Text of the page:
"What the hell were you doing for forty minutes? Actually, nevermind. I don't want to know. Just go wipe down the tabletops."
"Whatever you say, Uncle Luke."
Rory casually watched Jess. When he made it to the table next to hers, she smiled.
"So I hear you went to school today," she said, "and paid attention."
"It was early. I was tired. I thought it was the local bar," he explained with a shrug.
"Alcohol that early in the morning? Huh. And when you figured out it wasn't the bar?"
"I stole some kid's homework, crossed out his name and put mine on it. Figured I might as well make a ten-out-of-ten while I was there."
"And the paying attention?" Rory asked.
"Your source must have been on the other side of the room. My eyes were open, but I was snoring."
"Sleeping with your eyes open: an impressive talent."
"And necessary," Jess said while his mind warred between saying the rest of the phrase that had originally sprung to mind, whether she would read into what he said or not, and then he shut down his thoughts. If she asked he wouldn't answer, but he still drew in a silent breath in preparation.
"Oh. So you didn't learn that Andrew Johnson purchased Alaska in 1866?"
"Nope," he exhaled.
"Huh," Rory said, watching him with thinned eyes.
The bell rang and knocked against the door a couple times.
"Daughter!" her mother exclaimed, falling into the empty chair.
Jess moved on to the next table, sprayed it once with the cleaner and gave it a quick rub.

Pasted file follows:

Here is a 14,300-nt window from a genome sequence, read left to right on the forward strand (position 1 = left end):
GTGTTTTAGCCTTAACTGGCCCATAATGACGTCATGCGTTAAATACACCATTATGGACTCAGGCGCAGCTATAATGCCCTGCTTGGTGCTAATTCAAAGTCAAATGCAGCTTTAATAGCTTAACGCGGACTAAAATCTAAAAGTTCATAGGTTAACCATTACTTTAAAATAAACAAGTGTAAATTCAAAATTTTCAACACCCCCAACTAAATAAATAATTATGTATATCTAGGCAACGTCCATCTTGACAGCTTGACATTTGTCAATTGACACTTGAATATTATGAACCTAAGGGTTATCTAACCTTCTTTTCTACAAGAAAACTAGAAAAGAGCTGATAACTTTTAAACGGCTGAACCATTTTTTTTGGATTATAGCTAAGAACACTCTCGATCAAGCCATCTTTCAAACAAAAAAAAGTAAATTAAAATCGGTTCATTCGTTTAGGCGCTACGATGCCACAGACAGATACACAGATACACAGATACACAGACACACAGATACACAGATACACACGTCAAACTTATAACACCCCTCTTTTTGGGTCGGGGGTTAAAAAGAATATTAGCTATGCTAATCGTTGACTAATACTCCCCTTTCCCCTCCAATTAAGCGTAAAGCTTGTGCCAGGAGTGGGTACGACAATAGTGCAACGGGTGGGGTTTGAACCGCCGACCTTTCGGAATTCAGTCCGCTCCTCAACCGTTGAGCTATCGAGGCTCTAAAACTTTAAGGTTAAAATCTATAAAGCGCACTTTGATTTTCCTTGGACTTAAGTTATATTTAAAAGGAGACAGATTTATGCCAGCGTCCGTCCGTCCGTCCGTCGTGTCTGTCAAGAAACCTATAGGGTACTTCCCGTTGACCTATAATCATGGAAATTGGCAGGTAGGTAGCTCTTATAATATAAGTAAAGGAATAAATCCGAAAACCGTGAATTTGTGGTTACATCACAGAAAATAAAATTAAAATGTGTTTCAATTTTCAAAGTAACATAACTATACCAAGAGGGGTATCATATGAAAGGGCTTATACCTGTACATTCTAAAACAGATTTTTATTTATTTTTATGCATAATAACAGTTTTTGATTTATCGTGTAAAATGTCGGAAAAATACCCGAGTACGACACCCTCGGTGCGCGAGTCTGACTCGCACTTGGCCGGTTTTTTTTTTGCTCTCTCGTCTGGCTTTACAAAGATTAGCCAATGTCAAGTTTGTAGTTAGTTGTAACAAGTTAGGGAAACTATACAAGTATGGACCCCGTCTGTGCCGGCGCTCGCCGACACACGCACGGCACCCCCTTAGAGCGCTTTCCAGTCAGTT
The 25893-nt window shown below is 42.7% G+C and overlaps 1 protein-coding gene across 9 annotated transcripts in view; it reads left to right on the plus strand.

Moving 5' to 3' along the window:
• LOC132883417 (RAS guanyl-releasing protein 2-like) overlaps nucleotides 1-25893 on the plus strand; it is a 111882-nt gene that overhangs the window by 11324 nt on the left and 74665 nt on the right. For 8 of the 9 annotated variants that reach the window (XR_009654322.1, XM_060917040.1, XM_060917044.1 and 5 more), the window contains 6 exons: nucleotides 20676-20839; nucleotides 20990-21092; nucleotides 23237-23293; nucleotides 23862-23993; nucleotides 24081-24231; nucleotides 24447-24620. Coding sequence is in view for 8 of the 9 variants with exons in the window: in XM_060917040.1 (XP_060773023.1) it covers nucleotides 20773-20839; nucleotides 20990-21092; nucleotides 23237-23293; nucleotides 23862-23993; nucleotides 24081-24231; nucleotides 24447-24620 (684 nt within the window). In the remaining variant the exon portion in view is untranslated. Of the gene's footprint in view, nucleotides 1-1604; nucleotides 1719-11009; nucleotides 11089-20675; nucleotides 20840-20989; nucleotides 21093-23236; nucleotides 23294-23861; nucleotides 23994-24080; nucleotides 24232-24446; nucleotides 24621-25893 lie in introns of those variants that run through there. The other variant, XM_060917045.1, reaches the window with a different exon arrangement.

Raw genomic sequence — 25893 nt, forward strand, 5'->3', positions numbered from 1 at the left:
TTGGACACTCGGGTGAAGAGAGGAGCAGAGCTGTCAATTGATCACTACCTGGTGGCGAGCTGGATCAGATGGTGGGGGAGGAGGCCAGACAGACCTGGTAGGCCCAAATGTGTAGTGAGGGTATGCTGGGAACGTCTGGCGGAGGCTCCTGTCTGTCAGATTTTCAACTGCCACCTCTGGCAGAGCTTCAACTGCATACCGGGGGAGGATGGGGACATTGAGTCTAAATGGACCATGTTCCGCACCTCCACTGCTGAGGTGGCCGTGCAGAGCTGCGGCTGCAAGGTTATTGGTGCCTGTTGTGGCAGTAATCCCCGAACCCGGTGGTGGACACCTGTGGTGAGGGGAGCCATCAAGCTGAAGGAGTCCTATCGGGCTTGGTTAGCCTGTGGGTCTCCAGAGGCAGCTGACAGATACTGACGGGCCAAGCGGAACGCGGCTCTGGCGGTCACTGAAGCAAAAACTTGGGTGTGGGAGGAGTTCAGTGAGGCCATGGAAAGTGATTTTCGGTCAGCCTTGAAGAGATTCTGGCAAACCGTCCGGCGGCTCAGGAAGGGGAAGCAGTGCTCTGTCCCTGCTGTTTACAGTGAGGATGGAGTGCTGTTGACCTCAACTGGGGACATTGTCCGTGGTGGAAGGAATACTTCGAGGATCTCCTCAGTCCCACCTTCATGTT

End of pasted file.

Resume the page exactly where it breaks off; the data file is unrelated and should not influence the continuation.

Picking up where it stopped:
The Lorelai Gilmore's shouted their orders to Luke, who set down a basket of fries and poured Lorelai a mug of coffee. They munched on the fries and chatted while they munched. Rory related the story of Dean's rant, how he was uncomfortable with Jess being at school.
Lorelai turned to him. "You went to school and paid attention?"
"I slept," he said curtly.
He pulled a book out of his back pocket and dropped into a chair behind the counter, frowning behind the pages. So he went to school. It wasn't really that big of a deal. Yes, he had skipped the majority of the first two weeks back from winter break to work at Wal Mart; had he known how quickly and effortlessly he could get the homework done, he might have picked up his absentee work, done it over the weekend and turned it in on Monday. He could go to school, work part time, probably even finish his homework on a break at work; if not, he could do it while he ate breakfast in the morning. Something in his mind was telling him that he didn't really mind learning, that it was the method that was boring, that it was probably a fluke and he would hate it tomorrow because it wasn't a routine of mindlessness yet. Still, he convinced himself that if Luke saw him attending school he might cut back some of his hours. It was all very logical. And he could give school another chance tomorrow because he wasn't scheduled to work.